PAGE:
Using the “Interested In” field on Facebook, users can self-identify as straight, gay, or bisexual. LGBT people who aren’t out of the closet can leave the field blank and not list their sexual orientation on their page.
But if you don’t want to be out on Facebook, you may want to be careful who you accept as a friend. MIT students designed an algorithm to determine a user’s sexual orientation based on their friends’ sexual orientations. Tests of the algorithm show that it is fairly successful in determining the sexuality of gay men (but not, however, very good at identifying lesbians or bisexual men and women).
With all the buzz about Facebook and privacy, users are concerned perhaps more than ever with controlling their information. But controlling your information is more difficult when it can be predicted by information on your friends’ profiles.
Luckily the algorithm only makes predictions, and can’t actually out anyone with complete accuracy. But why does the algorithm work so well?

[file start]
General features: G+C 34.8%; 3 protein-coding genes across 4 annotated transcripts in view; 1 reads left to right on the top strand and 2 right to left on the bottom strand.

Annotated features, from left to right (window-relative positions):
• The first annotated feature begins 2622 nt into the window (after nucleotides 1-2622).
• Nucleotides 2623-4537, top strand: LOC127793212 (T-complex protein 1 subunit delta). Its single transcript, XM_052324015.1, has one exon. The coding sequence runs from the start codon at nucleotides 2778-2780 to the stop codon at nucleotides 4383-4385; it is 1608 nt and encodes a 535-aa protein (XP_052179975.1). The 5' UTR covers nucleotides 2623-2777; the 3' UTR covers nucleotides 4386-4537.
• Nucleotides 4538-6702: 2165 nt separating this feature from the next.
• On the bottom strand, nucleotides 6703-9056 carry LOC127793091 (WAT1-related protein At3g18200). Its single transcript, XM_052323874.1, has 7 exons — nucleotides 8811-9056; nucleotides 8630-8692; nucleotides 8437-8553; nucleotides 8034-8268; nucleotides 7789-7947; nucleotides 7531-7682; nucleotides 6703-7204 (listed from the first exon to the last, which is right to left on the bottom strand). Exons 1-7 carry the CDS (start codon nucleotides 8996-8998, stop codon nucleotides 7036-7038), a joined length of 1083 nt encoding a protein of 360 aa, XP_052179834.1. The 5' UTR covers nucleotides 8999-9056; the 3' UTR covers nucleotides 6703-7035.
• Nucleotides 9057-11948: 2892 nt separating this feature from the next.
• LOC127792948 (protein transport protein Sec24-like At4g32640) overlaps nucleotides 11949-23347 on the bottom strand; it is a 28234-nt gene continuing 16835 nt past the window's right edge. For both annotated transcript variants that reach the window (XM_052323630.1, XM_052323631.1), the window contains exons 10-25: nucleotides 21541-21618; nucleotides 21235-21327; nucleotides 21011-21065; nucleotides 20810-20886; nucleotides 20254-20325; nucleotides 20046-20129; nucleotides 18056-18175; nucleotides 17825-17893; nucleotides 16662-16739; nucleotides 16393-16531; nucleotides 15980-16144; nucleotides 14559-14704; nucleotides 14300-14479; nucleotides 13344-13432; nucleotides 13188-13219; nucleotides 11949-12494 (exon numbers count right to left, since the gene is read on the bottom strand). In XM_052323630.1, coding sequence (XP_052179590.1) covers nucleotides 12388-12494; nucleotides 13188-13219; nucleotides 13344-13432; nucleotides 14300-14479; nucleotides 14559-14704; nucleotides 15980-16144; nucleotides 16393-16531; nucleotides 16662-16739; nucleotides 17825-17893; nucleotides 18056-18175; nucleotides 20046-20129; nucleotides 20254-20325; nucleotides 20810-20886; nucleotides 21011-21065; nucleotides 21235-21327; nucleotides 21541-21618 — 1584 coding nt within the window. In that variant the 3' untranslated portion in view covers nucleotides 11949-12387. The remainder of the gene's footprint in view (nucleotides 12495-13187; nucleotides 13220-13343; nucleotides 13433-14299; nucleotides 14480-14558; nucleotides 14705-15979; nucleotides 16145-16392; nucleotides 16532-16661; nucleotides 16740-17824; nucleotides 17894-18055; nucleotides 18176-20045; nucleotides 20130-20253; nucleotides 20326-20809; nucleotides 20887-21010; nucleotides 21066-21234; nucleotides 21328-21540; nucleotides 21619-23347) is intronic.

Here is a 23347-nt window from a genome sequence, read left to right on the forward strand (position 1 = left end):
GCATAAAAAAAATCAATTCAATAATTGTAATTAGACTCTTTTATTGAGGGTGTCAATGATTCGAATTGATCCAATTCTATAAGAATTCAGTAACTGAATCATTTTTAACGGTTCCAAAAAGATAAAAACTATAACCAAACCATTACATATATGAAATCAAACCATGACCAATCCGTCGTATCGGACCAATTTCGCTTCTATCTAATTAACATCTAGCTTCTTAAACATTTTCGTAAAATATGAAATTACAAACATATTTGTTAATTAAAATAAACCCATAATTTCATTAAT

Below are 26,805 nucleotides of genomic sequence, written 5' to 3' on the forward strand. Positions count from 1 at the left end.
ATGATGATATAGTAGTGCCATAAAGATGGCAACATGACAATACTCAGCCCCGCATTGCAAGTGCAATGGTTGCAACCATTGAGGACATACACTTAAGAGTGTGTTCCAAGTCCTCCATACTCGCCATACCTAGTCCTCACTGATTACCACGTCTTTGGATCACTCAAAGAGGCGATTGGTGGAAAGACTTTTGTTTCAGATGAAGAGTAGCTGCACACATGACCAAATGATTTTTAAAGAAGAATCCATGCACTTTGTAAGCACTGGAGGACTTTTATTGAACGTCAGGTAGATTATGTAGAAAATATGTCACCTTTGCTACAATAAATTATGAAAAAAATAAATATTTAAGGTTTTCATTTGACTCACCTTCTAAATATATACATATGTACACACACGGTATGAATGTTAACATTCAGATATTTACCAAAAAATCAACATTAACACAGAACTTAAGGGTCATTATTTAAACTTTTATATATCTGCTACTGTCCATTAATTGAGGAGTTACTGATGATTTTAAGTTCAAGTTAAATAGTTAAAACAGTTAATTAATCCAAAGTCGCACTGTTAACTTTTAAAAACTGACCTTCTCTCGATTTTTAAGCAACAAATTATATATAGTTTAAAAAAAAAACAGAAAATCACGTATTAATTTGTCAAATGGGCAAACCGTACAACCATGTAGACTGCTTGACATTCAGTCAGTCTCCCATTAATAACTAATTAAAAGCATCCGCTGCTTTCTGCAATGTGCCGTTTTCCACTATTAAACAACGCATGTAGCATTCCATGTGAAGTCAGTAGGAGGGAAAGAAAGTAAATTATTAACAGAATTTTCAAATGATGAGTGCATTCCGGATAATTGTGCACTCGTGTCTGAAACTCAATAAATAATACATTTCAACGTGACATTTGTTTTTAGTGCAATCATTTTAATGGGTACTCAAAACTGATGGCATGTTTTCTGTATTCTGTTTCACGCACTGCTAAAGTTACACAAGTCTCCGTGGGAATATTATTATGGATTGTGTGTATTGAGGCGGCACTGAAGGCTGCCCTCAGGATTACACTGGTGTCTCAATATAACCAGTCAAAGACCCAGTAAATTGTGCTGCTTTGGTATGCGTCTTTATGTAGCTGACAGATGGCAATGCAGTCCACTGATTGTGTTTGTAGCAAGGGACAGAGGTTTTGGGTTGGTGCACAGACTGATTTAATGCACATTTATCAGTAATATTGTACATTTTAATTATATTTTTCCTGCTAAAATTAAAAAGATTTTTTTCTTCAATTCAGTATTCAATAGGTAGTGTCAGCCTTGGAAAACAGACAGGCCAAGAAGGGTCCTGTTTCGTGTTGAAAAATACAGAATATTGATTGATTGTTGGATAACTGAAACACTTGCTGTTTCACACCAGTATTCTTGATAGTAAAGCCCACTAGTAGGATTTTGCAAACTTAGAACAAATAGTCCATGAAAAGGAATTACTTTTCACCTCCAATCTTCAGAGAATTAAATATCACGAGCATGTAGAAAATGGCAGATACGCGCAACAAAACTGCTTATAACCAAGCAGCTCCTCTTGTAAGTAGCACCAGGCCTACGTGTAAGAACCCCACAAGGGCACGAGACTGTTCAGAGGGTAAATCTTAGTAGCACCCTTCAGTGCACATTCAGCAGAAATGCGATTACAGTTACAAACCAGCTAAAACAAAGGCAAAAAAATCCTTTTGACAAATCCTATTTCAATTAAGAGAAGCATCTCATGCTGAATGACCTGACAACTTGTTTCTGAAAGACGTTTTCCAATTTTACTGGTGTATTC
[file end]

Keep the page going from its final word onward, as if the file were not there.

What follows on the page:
The algorithm tests the “homophily principle,” which states that like attracts like. What does that mean? Well, in very simply terms, individuals tend to bond (or friend request!) people that are like them. It not only has the potential to uncover users’ sexual orientation, but also other personal information such as political views and gender.
It isn’t surprising that the “homophily principle” holds true for LGBT people. LGBT people are more likely to support gay rights, and more likely to have LGBT friends (after all, it’s hard to be friends with someone who doesn’t accept you for who you are).
Point taken, MIT. But let’s not forget that LGBT people should make sure to converse and befriend those outside the LGBT community. After all, those who personally know someone who is gay or lesbian are more likely to support gay rights. If only MIT had an algorithm for that.
Photo credit: benstein